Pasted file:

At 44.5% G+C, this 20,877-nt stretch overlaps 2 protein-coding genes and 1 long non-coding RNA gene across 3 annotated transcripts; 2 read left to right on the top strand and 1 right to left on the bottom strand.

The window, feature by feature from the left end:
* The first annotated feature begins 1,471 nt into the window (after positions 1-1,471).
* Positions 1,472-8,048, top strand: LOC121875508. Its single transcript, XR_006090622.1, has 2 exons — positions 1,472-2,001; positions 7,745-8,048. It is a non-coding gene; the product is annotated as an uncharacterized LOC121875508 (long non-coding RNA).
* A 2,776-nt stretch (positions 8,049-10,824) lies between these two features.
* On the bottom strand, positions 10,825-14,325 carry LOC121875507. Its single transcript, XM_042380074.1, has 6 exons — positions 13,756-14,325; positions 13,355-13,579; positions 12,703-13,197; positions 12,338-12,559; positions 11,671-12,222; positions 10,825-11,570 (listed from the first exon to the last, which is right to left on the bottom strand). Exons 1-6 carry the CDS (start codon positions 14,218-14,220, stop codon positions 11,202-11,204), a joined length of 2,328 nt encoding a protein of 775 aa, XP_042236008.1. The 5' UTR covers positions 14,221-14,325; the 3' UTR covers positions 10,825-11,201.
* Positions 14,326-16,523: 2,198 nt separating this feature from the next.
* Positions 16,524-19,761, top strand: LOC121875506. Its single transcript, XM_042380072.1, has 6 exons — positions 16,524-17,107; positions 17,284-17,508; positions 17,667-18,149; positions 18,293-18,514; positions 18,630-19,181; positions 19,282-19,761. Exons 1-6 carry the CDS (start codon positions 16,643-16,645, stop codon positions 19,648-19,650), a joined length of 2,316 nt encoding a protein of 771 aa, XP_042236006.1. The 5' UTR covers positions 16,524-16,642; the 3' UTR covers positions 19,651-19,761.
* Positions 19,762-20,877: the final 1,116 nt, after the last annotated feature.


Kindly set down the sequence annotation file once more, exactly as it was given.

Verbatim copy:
At 44.5% G+C, this 20,877-nt stretch overlaps 2 protein-coding genes and 1 long non-coding RNA gene across 3 annotated transcripts; 2 read left to right on the top strand and 1 right to left on the bottom strand.

The window, feature by feature from the left end:
* The first annotated feature begins 1,471 nt into the window (after positions 1-1,471).
* Positions 1,472-8,048, top strand: LOC121875508. Its single transcript, XR_006090622.1, has 2 exons — positions 1,472-2,001; positions 7,745-8,048. It is a non-coding gene; the product is annotated as an uncharacterized LOC121875508 (long non-coding RNA).
* A 2,776-nt stretch (positions 8,049-10,824) lies between these two features.
* On the bottom strand, positions 10,825-14,325 carry LOC121875507. Its single transcript, XM_042380074.1, has 6 exons — positions 13,756-14,325; positions 13,355-13,579; positions 12,703-13,197; positions 12,338-12,559; positions 11,671-12,222; positions 10,825-11,570 (listed from the first exon to the last, which is right to left on the bottom strand). Exons 1-6 carry the CDS (start codon positions 14,218-14,220, stop codon positions 11,202-11,204), a joined length of 2,328 nt encoding a protein of 775 aa, XP_042236008.1. The 5' UTR covers positions 14,221-14,325; the 3' UTR covers positions 10,825-11,201.
* Positions 14,326-16,523: 2,198 nt separating this feature from the next.
* Positions 16,524-19,761, top strand: LOC121875506. Its single transcript, XM_042380072.1, has 6 exons — positions 16,524-17,107; positions 17,284-17,508; positions 17,667-18,149; positions 18,293-18,514; positions 18,630-19,181; positions 19,282-19,761. Exons 1-6 carry the CDS (start codon positions 16,643-16,645, stop codon positions 19,648-19,650), a joined length of 2,316 nt encoding a protein of 771 aa, XP_042236006.1. The 5' UTR covers positions 16,524-16,642; the 3' UTR covers positions 19,651-19,761.
* Positions 19,762-20,877: the final 1,116 nt, after the last annotated feature.